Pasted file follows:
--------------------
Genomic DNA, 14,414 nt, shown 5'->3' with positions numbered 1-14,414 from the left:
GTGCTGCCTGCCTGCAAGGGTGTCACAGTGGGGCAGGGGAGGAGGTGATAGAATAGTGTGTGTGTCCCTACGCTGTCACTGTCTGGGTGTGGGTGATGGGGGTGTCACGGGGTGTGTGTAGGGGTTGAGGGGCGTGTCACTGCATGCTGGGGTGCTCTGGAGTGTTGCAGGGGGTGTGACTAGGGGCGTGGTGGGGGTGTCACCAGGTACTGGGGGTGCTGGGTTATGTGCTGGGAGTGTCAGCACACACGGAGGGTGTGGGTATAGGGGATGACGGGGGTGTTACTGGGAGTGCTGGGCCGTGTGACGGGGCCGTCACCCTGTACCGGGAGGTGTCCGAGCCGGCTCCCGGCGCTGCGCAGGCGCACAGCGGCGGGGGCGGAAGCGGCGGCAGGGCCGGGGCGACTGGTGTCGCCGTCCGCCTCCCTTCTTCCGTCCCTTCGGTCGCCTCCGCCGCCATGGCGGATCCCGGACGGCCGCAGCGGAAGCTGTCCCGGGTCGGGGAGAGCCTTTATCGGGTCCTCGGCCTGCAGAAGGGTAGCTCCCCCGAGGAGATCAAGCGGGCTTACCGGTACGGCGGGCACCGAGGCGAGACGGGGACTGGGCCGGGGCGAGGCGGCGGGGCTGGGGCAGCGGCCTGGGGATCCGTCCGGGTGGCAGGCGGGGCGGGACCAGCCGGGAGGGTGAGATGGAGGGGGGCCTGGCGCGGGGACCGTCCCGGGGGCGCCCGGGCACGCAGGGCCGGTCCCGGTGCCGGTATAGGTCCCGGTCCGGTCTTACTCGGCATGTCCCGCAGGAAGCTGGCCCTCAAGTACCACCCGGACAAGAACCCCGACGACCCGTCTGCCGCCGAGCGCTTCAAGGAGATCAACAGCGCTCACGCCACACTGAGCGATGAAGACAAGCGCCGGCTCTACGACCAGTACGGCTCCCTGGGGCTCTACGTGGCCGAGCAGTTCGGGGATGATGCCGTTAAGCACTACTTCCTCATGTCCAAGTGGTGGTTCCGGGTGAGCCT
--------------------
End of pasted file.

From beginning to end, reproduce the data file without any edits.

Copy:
Genomic DNA, 14,414 nt, shown 5'->3' with positions numbered 1-14,414 from the left:
GTGCTGCCTGCCTGCAAGGGTGTCACAGTGGGGCAGGGGAGGAGGTGATAGAATAGTGTGTGTGTCCCTACGCTGTCACTGTCTGGGTGTGGGTGATGGGGGTGTCACGGGGTGTGTGTAGGGGTTGAGGGGCGTGTCACTGCATGCTGGGGTGCTCTGGAGTGTTGCAGGGGGTGTGACTAGGGGCGTGGTGGGGGTGTCACCAGGTACTGGGGGTGCTGGGTTATGTGCTGGGAGTGTCAGCACACACGGAGGGTGTGGGTATAGGGGATGACGGGGGTGTTACTGGGAGTGCTGGGCCGTGTGACGGGGCCGTCACCCTGTACCGGGAGGTGTCCGAGCCGGCTCCCGGCGCTGCGCAGGCGCACAGCGGCGGGGGCGGAAGCGGCGGCAGGGCCGGGGCGACTGGTGTCGCCGTCCGCCTCCCTTCTTCCGTCCCTTCGGTCGCCTCCGCCGCCATGGCGGATCCCGGACGGCCGCAGCGGAAGCTGTCCCGGGTCGGGGAGAGCCTTTATCGGGTCCTCGGCCTGCAGAAGGGTAGCTCCCCCGAGGAGATCAAGCGGGCTTACCGGTACGGCGGGCACCGAGGCGAGACGGGGACTGGGCCGGGGCGAGGCGGCGGGGCTGGGGCAGCGGCCTGGGGATCCGTCCGGGTGGCAGGCGGGGCGGGACCAGCCGGGAGGGTGAGATGGAGGGGGGCCTGGCGCGGGGACCGTCCCGGGGGCGCCCGGGCACGCAGGGCCGGTCCCGGTGCCGGTATAGGTCCCGGTCCGGTCTTACTCGGCATGTCCCGCAGGAAGCTGGCCCTCAAGTACCACCCGGACAAGAACCCCGACGACCCGTCTGCCGCCGAGCGCTTCAAGGAGATCAACAGCGCTCACGCCACACTGAGCGATGAAGACAAGCGCCGGCTCTACGACCAGTACGGCTCCCTGGGGCTCTACGTGGCCGAGCAGTTCGGGGATGATGCCGTTAAGCACTACTTCCTCATGTCCAAGTGGTGGTTCCGGGTGAGCCT